Project Management

What’s happening in Q3?

From the The Money Files Blog
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A blog that looks at all aspects of project and program finances from budgets, estimating and accounting to getting a pay rise and managing contracts. Written by Elizabeth Harrin from RebelsGuideToPM.com.

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Quarter 3 of a calendar year is July, August and September. Your business year might not follow the same quarters, but wherever you are in your business year, it’s probably the right time to be looking ahead at what needs to come next. Here are 3 focus areas for Quarter 3.

3 focus areas for quarter 3

Forward planning

Begin strategising and planning for high-priority projects in the upcoming quarters. That might look like warming up stakeholders, seeing who is going to be available to work on upcoming projects, doing some light discovery work or pre-initiation investigation, especially on the areas that are likely to take the most time such as procurement and contract negotiations, or getting suppliers to submit security information and forms, or the RFP process. (Not that I’m speaking from experience or anything!)

Involving the team in these discussions can help maintain their focus on future goals and the bigger picture, while hopefully getting you a head start when you come to get those projects going in earnest.

Process optimisation

There’s never a right time to optimise processes, in my experience. The process is in use and it works, so often it feels better to sort out something that is broken, or that is strategically important. But those inefficient processes contribute to low staff morale and wasting time, month after month, so it’s worth scheduling some time to put some effort in. Each quarter, tackle one point or a couple of points, and soon you’ll build up a momentum and improvements.

So how do we do this? Analyse the project management processes and methodologies. Look for inefficiencies or bottlenecks in workflows that could be streamlined for better performance in busier times. I would look through the lessons learned from recent projects and see what’s highlighted there that could be improved.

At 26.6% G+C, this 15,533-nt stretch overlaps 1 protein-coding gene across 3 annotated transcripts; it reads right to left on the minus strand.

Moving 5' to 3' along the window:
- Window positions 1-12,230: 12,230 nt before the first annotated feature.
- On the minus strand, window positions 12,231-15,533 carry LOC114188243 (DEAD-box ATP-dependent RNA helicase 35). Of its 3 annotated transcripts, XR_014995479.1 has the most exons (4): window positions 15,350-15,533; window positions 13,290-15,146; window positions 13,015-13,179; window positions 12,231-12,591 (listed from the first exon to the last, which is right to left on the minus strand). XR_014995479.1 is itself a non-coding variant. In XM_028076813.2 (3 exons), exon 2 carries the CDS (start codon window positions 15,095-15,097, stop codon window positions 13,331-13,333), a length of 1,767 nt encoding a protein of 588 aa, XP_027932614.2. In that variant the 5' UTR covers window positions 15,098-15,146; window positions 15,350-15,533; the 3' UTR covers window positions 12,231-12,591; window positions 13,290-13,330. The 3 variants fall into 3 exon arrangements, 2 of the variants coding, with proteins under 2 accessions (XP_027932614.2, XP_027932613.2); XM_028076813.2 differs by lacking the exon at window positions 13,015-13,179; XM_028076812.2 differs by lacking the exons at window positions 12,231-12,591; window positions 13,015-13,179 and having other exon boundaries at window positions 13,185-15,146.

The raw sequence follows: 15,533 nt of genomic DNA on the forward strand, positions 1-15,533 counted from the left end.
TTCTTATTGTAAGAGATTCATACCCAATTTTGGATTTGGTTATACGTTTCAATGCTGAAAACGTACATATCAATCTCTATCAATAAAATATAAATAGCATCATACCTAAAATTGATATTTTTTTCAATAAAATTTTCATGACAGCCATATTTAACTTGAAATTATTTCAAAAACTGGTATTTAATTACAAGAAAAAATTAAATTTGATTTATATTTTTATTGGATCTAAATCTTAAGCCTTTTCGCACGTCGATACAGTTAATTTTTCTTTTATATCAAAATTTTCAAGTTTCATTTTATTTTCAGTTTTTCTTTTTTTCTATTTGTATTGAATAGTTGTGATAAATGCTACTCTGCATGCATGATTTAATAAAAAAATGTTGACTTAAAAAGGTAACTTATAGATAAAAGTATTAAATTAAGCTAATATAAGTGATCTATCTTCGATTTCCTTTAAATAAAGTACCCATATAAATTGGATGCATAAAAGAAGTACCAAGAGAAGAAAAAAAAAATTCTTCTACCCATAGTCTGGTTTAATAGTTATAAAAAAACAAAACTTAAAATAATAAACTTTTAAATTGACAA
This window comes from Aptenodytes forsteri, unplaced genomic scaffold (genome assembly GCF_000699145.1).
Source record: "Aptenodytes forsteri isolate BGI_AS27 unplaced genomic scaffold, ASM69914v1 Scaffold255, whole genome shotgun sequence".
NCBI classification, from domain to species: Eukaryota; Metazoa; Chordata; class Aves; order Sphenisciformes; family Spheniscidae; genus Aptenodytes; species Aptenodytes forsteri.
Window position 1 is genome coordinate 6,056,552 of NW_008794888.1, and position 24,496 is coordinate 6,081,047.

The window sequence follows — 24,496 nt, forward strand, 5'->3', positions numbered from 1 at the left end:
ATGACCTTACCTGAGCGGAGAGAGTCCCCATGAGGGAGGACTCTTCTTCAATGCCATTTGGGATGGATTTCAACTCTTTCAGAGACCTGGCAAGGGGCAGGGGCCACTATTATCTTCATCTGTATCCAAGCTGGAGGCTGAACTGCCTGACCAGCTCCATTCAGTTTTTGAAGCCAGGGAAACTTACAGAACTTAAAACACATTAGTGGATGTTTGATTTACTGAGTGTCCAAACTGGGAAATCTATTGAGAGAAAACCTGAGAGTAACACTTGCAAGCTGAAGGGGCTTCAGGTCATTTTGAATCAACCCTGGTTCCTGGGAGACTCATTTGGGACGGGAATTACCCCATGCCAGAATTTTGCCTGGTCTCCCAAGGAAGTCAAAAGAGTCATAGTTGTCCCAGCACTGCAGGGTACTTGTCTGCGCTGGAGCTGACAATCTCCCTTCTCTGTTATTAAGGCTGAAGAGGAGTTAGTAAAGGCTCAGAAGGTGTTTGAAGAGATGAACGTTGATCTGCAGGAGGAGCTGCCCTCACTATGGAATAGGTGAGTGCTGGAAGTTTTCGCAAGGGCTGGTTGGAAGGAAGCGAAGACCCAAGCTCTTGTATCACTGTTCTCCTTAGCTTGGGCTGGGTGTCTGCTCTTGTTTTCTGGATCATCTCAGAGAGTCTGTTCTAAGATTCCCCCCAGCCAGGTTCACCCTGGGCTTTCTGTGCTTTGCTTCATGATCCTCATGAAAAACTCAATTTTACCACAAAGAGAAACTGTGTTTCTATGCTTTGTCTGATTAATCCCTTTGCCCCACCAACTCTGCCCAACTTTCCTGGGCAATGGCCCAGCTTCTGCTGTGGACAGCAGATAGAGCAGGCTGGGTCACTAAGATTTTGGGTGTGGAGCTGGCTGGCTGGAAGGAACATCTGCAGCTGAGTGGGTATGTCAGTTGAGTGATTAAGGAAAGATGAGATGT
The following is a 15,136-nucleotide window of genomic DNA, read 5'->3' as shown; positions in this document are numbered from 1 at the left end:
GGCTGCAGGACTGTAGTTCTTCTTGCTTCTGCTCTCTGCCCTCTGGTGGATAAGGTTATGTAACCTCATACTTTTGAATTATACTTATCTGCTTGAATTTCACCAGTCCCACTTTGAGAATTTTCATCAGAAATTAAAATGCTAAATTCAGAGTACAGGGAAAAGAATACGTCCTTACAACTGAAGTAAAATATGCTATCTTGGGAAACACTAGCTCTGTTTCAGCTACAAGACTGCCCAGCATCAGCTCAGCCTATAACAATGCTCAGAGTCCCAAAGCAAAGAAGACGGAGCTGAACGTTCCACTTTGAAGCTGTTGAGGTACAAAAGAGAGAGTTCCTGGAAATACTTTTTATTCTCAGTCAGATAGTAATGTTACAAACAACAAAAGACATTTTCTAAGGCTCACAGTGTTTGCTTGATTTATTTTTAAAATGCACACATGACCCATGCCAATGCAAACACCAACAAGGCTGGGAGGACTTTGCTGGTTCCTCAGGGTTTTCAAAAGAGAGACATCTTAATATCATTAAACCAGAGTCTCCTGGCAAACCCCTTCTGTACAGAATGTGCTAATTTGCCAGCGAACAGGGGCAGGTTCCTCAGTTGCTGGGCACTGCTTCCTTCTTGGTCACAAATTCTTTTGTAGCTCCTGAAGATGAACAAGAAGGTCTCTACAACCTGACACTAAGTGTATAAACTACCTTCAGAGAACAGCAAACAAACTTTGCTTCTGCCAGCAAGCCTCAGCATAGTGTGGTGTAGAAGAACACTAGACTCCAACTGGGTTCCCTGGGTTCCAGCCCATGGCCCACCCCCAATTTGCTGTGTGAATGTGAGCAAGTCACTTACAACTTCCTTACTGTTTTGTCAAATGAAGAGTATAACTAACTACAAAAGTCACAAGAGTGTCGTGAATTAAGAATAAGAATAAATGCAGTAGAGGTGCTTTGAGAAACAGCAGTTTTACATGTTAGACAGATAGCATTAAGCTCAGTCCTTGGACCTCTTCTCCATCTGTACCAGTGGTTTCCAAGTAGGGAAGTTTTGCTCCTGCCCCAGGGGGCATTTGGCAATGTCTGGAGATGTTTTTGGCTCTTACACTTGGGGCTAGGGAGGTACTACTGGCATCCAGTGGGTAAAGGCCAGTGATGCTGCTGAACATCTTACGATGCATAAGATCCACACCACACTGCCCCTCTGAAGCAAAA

Ideally, you’d do a full analysis of all possible problems and highlight one or two from the priority list, but in reality that’s a load of work before you see any improvements. A better option might be to just trust your team. If they are telling you that the change control process is a pain in the behind, just focus in on that for now. Improve what is causing people the most headaches, and trust me, they’ll have an opinion on what that is if you ask them.

Tool use

Do a quick review of who is still using the project management software tools you have. People move on so it might be time to claw back licences from users who are no longer in the business or who have changed roles. And other people might benefit from having the licences.

On the topic of forward planning for the quarter, look at what projects are coming up and whether your current licence package is adequate. You might need to add in more licences if you’ve got more projects or more stakeholders needing access to the tools.

If you foresee a need to add in more users, it might be worth scheduling the training for them now so they can hit the ground running when they get their own account.

What else would you be doing at this time to feel prepared for the upcoming months ahead? Let me know in the comments!

Posted on: June 11, 2024 08:00 AM | Permalink

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Kwiyuh Michael Wepngong Financial Management Specialist | US Peace Corps / Cameroon Yaounde, Centre, Cameroon
The aspect of forward planning quickened me.
Thanks Elizabeth

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Fucai Fan Xiamen, Fj, China
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Thank you

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